Patricia is currently teaching her French advanced oral communication class as a new content-based language course on the theme of water. For Spring 2012, Patricia is revamping her ongoing business course, integrating new content on sustainability while keeping the focus on business overall. In the course students will learn about and discuss sustainable business practices in France through case studies of businesses that have moved towards sustainability in terms of resources selection, product development, marketing and human resources management.

During Spring 2011, Charlotte taught a German course with an environmental literature theme. For Spring 2012, she has completely redeveloped an existing course on contemporary Germany. Students will be able to use this course towards the completion of the Sustainability Minor by petition. Here is the course description:

Public concern about environmental issues is driving social, political, and cultural change in German-speaking countries today--a trend visible in the successes of the Green party in recent elections and plans to decommission nuclear power plants over the next decade. This course (taught in German) looks at the ways environmental imagination is expressed through language and contemporary culture. We will examine the evolution of the environmental movement and European conceptions of sustainability through the lens of nonfiction writings, literature, on-line resources, and film. Historically, concepts of ecology arose out of early 20th century discoveries about interconnectedness, epitomized by the term Umwelt (surrounding world), which was coined by Jakob von Uexküll. In keeping with this systems perspective, we will study examples like food production, energy consumption, and urban design. To take into account the divergent opinions that surround these topics, assignments will include debates, expository writing, and creative projects that probe differing positions.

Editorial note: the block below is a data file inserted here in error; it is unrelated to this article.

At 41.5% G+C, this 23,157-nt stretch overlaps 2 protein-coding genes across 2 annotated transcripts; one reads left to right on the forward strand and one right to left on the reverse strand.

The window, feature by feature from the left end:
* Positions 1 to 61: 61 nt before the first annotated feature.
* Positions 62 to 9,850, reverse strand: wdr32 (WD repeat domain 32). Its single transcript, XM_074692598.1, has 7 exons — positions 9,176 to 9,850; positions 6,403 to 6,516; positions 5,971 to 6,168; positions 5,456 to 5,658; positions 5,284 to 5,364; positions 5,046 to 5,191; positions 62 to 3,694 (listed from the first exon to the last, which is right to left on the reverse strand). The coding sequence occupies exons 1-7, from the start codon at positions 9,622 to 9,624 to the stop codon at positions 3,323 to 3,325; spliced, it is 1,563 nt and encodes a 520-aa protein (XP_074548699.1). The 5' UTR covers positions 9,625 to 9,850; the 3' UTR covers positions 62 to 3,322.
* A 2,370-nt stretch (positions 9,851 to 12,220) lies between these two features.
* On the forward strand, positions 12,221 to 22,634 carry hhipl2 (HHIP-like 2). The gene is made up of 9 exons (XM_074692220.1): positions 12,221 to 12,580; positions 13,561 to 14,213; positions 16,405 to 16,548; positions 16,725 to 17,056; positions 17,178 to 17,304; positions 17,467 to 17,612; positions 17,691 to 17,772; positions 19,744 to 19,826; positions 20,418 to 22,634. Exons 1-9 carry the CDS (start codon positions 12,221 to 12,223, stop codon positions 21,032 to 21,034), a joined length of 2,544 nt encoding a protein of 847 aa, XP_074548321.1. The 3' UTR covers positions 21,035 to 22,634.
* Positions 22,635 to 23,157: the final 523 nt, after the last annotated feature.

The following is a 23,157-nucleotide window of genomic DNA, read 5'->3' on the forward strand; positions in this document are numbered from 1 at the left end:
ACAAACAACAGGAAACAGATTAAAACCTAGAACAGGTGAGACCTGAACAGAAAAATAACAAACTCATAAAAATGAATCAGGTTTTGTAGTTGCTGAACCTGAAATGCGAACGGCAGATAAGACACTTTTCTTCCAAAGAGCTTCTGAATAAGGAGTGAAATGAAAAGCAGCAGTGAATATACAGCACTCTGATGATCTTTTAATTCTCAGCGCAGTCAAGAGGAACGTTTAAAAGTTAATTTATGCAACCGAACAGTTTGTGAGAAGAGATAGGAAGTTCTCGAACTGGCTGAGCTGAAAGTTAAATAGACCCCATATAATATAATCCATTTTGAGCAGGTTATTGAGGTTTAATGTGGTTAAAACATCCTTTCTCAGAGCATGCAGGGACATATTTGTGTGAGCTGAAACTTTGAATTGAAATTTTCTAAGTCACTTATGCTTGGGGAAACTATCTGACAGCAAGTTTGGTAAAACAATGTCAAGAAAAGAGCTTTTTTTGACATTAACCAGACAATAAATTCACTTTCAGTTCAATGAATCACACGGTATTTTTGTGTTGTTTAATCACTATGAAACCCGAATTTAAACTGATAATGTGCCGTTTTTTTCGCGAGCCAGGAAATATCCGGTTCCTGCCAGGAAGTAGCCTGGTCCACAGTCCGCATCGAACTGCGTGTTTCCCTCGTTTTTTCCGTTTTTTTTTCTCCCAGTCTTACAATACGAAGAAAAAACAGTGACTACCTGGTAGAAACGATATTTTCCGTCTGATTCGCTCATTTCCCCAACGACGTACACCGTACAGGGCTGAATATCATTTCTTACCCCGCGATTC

Spanish: Integration throughout the lower-level curriculum
SPAN 1022, 1003, 1004 Second-Semester and Intermediate Spanish

Spanish has begun integrating sustainability content modules into all of their hybrid Spanish 1022 and 1003 sections. The program also plans to integrate the content into hybrid Spanish 1004, once that class debuts. This means that as more Spanish sections switch to the hybrid format, as many as 900 to 1000 students will interact with sustainability content each semester.

Interested in learning more? If you are an advanced student of French or German, or a beginning student of Spanish, take a class Spring semester! Registration for FREN 3022 is open for students of French who have completed 3015 (3016 is recommended). GER 3501 is open for German students who have completed 3011W. All sections of SPAN 1022 are hybrid, as well as some sections of 1003. Contact the appropriate department for more information on these courses.

You can also read more about the development of the German class, and how some of the content debuted at World Languages Day at Elsie Speaks, and Charlotte wrote an article about her Spring 2011 class for Neues Curriculum.

LC at MWALLT

On Friday, October 21, Dan Soneson, Rick Treece, and Alyssa Ruesch from the Language Center, along with Marlene Johnshoy from CARLA traveled to Des Moines, Iowa, where we took part in the annual conference of the MidWest Association for Language Learning with Technology. This year the 2-day conference, which was recorded and available for viewing, was hosted by Clayton Mitchell at Drake University.

The conference began on Friday afternoon with two presentations from Winona State University. Julie Gonzalez demonstrated Windows Photo Story 3 as an effective tool for producing image-based video, and Armando Gonzalez talked about various tools for students and instructors to use to produce audio and video and to store their work on the Web. He highlighted Windows Movie Maker and Audacity, pointing to Irfan View as convenient and inexpensive storage option.